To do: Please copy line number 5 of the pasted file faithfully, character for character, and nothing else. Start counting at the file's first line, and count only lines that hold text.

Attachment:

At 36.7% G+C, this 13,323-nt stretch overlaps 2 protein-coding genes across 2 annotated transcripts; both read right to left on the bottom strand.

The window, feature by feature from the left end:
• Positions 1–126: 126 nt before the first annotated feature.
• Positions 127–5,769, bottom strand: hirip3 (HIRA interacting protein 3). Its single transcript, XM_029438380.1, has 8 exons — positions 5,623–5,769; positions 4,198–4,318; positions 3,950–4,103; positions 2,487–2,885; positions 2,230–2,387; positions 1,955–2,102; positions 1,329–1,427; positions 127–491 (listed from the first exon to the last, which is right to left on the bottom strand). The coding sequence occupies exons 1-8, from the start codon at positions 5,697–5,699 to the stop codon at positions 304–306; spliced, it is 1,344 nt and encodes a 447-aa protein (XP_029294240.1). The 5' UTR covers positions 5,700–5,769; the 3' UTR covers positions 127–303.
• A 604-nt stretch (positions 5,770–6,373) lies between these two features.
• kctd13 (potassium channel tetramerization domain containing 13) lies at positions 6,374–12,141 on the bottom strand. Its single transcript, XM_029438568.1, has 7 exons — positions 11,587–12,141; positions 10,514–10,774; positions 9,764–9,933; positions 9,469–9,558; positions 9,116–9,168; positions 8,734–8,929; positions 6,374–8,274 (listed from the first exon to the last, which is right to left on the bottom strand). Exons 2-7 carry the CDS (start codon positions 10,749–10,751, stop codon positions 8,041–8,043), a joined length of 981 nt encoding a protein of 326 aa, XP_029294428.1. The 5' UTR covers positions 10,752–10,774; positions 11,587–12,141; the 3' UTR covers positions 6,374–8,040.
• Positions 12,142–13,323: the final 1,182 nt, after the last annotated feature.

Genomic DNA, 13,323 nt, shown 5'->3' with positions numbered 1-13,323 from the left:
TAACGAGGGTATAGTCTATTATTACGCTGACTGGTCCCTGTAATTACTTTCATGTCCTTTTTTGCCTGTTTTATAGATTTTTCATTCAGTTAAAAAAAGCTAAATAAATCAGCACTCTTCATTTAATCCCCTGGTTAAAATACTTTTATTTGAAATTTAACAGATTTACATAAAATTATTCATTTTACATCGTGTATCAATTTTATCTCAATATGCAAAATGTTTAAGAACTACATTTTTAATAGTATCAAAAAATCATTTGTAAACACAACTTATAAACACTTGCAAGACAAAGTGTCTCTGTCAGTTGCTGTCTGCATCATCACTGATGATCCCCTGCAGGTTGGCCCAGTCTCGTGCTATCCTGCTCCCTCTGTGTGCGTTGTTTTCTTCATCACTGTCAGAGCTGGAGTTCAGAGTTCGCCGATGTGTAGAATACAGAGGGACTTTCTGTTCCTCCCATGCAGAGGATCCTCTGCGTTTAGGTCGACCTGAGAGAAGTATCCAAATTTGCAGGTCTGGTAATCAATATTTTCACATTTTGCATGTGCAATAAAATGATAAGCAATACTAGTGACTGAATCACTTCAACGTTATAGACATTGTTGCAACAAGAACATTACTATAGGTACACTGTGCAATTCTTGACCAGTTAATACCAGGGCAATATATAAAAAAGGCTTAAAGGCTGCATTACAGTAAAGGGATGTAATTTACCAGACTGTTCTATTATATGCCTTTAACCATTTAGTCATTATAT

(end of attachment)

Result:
• A 604-nt stretch (positions 5,770–6,373) lies between these two features.